Fatigue Management in the Workplace
Fatigue is defined as extreme tiredness resulting from mental or physical exertion or illness. The term fatigue is sometimes used to describe sleepiness or being drowsy, though they are actually different conditions. Sleepiness is the likelihood to fall asleep, whereas fatigue is more of a physical and mental state of exhaustion. When put in the context of work, fatigue could mean a physical or mental state of exhaustion that could affect the ability of an individual to perform work safely and effectively.
Some of the signs of fatigue include tiredness, feeling sleepy or drowsy, inability to concentrate, short-term memory problems, blurred vision, and in some cases, the need for more sleep during off days. Fatigue can be caused by a variety of other factors besides the lack of sleep or quality sleep. Work-related fatigue is usually caused by heavy workloads, working excessive long shifts, working very strenuous or overexerting jobs or commuting long hours to and from work.
Fatigue is a work-related hazard that can greatly affect the safety and health of workers. It affects alertness, which may increase the risk of incidents, and can also slow down the reaction of workers and affect their ability to make sound decisions when operating vehicles or machinery or undertaking other critical tasks. According to research gathered by the National Safety Council (NSC), a driver is three times more likely to be in a vehicle crash if fatigued. A study published in the Journal for Occupational and Environmental Medicine states that fatigue causes an estimated $136 billion per year in health-related lost productivity for US employers.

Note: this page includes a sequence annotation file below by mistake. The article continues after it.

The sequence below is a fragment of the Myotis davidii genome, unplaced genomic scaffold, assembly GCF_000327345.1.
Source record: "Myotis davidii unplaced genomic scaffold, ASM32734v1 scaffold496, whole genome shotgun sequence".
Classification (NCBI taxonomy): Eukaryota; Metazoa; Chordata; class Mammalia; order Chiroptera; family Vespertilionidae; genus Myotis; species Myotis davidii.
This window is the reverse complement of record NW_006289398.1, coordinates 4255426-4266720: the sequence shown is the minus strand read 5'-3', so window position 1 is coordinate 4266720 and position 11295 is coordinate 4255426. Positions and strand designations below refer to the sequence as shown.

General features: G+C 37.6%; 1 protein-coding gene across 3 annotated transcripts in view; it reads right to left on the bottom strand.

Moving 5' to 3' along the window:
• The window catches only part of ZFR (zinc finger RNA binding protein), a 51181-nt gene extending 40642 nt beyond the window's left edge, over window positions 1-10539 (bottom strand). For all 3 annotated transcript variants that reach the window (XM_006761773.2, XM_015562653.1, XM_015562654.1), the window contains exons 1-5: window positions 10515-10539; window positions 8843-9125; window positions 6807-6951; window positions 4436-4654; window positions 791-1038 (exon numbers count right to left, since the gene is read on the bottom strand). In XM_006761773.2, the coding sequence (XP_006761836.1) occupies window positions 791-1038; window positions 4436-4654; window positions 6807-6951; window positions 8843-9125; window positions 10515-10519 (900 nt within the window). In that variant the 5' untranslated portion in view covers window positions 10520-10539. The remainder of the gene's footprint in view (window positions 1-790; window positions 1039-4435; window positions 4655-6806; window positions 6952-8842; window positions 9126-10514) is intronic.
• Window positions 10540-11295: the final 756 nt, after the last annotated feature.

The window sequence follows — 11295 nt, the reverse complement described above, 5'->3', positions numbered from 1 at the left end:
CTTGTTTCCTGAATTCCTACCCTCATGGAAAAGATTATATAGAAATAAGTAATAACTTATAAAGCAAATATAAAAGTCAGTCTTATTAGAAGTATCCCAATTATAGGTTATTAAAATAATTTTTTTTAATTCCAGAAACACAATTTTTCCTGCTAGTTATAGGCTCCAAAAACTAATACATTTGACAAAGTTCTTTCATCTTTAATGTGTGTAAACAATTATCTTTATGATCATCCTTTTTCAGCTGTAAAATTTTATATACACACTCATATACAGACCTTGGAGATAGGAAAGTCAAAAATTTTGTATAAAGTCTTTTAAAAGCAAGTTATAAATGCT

The significant impact that fatigue has on the safety and health of workers warrants the need for employers to adopt and implement measures that could reduce the risk of employees involved in work-related incidents. At Faith Technologies, we have a fatigue management policy that allows management and employees to take necessary steps in managing fatigue, including limiting the amount of work hours, managing workloads, taking frequent breaks, performing job rotations and avoiding overexertion. Employees are also encouraged to take personal responsibility for their safety and health by making sure they are getting enough sleep, monitoring their level of alertness, looking for signs of fatigue in their co-workers and seeking medical assistance if they experience signs of fatigue.
Fatigue is a safety and health risk that affects both the physical and mental well-being of an individual. Studies have also confirmed that fatigue-related costs to US employers are tremendous. There is no doubt that implementing fatigue risk management policies in the workplace is beneficial to employees and employers.